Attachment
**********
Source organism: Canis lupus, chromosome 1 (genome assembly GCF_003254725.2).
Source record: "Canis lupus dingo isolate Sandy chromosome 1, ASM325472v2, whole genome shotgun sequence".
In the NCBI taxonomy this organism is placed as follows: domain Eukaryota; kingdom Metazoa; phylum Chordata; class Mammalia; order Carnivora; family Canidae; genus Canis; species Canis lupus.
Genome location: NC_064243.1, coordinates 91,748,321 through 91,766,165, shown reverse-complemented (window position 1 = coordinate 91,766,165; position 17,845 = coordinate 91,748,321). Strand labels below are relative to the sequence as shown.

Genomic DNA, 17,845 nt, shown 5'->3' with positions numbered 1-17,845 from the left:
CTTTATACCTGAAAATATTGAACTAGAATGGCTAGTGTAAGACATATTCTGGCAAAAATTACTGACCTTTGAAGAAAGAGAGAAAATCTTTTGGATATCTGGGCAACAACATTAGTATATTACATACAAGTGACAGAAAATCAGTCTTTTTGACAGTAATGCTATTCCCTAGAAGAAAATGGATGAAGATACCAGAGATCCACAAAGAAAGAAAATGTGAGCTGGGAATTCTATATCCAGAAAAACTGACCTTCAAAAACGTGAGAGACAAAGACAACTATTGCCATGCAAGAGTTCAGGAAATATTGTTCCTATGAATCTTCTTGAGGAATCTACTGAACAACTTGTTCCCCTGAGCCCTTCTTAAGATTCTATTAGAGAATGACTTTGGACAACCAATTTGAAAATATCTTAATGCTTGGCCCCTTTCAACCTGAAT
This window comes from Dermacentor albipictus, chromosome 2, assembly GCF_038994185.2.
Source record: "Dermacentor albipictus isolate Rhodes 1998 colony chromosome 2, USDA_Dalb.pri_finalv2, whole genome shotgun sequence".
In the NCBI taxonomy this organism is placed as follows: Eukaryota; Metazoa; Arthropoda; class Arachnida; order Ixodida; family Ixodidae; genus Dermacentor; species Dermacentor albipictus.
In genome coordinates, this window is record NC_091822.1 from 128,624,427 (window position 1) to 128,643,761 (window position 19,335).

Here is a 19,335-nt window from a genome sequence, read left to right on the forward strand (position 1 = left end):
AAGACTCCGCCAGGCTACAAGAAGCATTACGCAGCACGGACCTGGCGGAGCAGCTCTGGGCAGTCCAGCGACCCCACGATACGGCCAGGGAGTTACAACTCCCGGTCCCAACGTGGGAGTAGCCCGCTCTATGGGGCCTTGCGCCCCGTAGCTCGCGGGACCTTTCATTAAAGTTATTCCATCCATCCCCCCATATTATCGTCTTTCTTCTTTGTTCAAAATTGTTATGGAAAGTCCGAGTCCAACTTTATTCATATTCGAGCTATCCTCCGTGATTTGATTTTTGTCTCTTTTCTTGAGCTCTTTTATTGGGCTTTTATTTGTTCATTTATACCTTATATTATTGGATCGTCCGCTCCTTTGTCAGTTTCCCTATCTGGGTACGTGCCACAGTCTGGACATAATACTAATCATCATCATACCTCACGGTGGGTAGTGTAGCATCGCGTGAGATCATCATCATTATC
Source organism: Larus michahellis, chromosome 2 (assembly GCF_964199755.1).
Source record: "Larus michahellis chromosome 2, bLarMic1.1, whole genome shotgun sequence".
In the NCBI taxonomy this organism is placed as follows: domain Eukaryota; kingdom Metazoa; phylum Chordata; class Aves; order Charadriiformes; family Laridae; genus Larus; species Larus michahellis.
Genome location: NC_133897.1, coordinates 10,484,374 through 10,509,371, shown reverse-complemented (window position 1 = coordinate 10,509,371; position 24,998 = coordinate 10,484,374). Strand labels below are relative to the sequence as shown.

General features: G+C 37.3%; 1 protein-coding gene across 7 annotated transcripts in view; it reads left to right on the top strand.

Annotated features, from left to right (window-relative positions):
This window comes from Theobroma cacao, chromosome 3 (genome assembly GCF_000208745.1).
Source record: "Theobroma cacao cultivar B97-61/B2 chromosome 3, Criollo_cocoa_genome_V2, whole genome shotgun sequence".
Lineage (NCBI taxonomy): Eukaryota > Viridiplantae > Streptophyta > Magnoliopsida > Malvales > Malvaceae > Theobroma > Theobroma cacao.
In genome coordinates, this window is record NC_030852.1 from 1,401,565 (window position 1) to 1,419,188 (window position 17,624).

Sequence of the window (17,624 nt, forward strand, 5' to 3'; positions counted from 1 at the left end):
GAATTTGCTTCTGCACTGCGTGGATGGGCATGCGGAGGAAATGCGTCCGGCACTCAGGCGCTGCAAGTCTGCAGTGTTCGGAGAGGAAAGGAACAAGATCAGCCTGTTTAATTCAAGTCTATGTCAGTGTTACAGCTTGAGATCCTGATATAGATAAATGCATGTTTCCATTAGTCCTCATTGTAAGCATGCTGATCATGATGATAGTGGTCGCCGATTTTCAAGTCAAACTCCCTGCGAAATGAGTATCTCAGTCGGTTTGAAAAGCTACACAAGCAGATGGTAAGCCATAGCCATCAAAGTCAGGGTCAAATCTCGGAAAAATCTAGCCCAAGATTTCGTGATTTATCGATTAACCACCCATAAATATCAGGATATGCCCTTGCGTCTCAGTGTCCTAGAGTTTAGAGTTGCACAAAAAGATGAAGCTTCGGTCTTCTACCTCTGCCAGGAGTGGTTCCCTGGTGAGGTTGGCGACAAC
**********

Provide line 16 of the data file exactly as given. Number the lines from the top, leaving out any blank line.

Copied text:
Genome location: NC_133897.1, coordinates 10,484,374 through 10,509,371, shown reverse-complemented (window position 1 = coordinate 10,509,371; position 24,998 = coordinate 10,484,374). Strand labels below are relative to the sequence as shown.